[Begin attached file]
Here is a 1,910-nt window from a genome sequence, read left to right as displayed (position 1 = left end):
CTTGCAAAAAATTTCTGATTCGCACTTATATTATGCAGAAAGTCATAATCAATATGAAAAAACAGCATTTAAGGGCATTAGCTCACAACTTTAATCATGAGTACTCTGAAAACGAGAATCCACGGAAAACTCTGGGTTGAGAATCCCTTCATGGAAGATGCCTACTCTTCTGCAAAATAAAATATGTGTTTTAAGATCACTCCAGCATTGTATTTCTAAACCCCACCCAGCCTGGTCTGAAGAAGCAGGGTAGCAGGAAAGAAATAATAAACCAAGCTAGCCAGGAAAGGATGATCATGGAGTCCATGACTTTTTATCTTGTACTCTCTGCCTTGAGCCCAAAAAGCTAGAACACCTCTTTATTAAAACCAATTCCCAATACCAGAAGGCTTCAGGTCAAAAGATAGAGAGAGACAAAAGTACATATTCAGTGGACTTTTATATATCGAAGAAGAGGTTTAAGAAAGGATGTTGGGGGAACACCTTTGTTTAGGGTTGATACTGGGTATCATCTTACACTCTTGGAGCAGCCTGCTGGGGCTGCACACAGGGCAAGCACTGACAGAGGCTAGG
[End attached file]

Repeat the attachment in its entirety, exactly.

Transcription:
Here is a 1,910-nt window from a genome sequence, read left to right as displayed (position 1 = left end):
CTTGCAAAAAATTTCTGATTCGCACTTATATTATGCAGAAAGTCATAATCAATATGAAAAAACAGCATTTAAGGGCATTAGCTCACAACTTTAATCATGAGTACTCTGAAAACGAGAATCCACGGAAAACTCTGGGTTGAGAATCCCTTCATGGAAGATGCCTACTCTTCTGCAAAATAAAATATGTGTTTTAAGATCACTCCAGCATTGTATTTCTAAACCCCACCCAGCCTGGTCTGAAGAAGCAGGGTAGCAGGAAAGAAATAATAAACCAAGCTAGCCAGGAAAGGATGATCATGGAGTCCATGACTTTTTATCTTGTACTCTCTGCCTTGAGCCCAAAAAGCTAGAACACCTCTTTATTAAAACCAATTCCCAATACCAGAAGGCTTCAGGTCAAAAGATAGAGAGAGACAAAAGTACATATTCAGTGGACTTTTATATATCGAAGAAGAGGTTTAAGAAAGGATGTTGGGGGAACACCTTTGTTTAGGGTTGATACTGGGTATCATCTTACACTCTTGGAGCAGCCTGCTGGGGCTGCACACAGGGCAAGCACTGACAGAGGCTAGG